Posted: Mon Mar 26, 2012 3:44 pm Post subject: Fire has grown to 10 to 15 acres per fire crews. Foxton Rd. closed at 285. Also Platte River Rd. closed at Buffalo Creek (126) to Confluence.

My friend Jolene arrives to help me prepare for my trip. She thinks we should start packing boxes in case of evacuation. I don’t want to mess up my house, so instead we start making calls and trying to find out information.
At 3:53, I ask the Dave on PineCam if he can speak with me on the phone. Inquiring what I should be watching for, he said that the white smoke cloud indicated the fire was still on the ground, if it turned black or brown that meant it had moved to the trees.
At 4:21, I text my friend Shawn and ask him to come help me cut down trees, he says he is on his way.
At 4:28, I began to email Dave some photos from my vantage point to get his opinion.
At 4:31, I post a picture on Facebook. Subject: Fire way too close to my house. Prayers please.
Hit Trees

At 4:43, I send a new picture to Dave. The subject “Hit trees”. The cloud has exploded, turning a frightening brown. I see it in the middle of a message I am leaving for David’s colleague in Seattle. “Oh, fuck” is what I say and hang up.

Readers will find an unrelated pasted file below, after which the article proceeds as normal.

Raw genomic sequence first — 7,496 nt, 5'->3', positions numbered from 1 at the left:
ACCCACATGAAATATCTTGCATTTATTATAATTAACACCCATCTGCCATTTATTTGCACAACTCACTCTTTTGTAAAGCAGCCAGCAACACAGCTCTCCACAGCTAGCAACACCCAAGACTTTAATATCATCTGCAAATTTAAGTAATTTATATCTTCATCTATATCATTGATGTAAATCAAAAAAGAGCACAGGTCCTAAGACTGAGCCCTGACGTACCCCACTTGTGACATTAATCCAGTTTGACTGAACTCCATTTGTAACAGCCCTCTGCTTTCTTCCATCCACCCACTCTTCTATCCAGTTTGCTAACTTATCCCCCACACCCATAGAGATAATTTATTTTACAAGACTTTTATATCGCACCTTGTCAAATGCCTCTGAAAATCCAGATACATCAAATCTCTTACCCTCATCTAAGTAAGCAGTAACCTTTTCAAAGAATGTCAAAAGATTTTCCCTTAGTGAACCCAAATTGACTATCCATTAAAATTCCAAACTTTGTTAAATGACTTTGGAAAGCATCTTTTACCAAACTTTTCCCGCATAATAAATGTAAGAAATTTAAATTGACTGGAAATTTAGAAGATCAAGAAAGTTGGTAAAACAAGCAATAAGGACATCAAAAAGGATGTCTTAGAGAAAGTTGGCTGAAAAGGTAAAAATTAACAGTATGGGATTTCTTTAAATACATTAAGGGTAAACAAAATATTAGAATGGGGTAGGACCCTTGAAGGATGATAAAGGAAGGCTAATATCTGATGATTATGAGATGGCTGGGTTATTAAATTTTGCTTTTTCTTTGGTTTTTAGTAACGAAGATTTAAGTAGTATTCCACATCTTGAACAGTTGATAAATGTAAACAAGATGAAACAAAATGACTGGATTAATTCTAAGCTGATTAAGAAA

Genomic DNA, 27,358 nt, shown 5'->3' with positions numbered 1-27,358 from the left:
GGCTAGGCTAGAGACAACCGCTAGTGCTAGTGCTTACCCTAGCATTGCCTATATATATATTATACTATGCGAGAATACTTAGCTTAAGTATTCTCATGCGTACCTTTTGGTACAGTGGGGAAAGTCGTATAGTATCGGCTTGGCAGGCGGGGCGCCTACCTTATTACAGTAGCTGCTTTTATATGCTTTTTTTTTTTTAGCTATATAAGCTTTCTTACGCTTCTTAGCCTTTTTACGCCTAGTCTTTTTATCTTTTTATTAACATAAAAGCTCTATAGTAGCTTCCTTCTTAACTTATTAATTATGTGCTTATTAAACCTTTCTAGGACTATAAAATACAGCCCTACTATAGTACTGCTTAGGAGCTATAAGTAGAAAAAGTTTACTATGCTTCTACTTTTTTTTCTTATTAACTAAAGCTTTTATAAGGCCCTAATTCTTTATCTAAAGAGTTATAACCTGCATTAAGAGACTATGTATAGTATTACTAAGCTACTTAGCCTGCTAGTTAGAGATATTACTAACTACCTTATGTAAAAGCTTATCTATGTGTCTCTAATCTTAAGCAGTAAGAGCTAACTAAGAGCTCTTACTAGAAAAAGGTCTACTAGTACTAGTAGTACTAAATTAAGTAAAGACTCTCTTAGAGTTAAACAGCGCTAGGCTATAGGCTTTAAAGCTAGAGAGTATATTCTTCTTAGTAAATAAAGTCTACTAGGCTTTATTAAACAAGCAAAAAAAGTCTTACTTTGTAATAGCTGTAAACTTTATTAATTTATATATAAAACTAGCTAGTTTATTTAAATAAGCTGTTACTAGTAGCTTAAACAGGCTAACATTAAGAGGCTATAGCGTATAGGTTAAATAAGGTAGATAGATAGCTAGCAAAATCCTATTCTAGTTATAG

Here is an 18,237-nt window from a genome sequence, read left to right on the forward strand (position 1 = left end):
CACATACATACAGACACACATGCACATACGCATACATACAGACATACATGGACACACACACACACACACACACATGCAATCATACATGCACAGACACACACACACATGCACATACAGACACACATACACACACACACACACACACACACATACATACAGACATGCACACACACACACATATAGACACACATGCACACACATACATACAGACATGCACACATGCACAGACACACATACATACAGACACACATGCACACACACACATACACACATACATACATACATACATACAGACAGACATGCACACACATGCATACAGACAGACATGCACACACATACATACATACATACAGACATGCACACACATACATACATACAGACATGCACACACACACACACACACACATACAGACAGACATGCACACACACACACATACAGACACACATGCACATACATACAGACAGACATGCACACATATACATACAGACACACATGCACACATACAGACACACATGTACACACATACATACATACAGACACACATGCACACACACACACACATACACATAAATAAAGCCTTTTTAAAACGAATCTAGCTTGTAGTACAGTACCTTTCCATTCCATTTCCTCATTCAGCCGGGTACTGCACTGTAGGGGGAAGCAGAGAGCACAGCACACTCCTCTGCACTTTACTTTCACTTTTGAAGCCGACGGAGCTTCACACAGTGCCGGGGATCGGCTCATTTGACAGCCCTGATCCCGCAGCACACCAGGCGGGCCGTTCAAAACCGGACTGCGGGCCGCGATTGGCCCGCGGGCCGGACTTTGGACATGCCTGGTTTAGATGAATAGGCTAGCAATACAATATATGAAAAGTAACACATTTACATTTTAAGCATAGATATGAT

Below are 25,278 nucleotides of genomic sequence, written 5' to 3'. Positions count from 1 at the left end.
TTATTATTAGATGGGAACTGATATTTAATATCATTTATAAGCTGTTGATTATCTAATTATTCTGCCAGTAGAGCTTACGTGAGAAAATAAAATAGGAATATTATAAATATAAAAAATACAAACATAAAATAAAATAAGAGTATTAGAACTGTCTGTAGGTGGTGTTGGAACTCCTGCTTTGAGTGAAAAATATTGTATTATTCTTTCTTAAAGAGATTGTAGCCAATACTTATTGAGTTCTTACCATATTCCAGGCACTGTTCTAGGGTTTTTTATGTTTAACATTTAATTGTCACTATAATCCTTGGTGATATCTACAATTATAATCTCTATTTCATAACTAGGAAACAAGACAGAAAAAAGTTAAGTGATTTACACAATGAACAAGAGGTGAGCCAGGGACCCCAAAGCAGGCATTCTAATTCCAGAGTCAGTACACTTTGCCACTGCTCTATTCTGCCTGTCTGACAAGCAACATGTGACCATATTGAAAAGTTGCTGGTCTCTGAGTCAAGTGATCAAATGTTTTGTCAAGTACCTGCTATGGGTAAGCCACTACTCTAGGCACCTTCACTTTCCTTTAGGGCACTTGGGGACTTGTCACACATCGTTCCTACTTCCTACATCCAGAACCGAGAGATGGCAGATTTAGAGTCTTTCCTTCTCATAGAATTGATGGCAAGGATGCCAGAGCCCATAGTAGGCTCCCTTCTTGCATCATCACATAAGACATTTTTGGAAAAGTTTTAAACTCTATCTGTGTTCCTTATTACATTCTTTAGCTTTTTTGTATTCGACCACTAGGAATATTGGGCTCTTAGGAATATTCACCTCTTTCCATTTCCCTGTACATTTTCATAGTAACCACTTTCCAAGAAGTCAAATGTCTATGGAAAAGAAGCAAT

My friend Greg arrives and begins loading my car. Somewhere in this period, David calls and I completely break down, unable to speak and hand the phone to Greg. David gives instructions to bring a few of his things.
I am now walking room-to-room staring blankly and wondering what to take. My eyes rest on an object for a moment and I make a split second decision to take it or leave it. Feeling somewhat out of body, yet not really believing I wouldn’t see my things again, I throw objects into bags. I grab my pillow, favorite blankets, a few beloved articles of clothing, my wedding album, and some jewelry.
Joleen runs to the shed to get the cat carrier and then begins to throw more pictures in a bag. I put the dogs in the car, relieved to have them ready. I keep going back in the house, thinking of “one more thing…” At one point, I grab my computer monitor but keep smashing into things as I attempt to carry it out. I drop it, thinking it’s a $300 piece of equipment – not that important. I go out to the car, and then come back for my slippers. I rack my brain for what else I should be taking. I run back in again for dog food and bowls.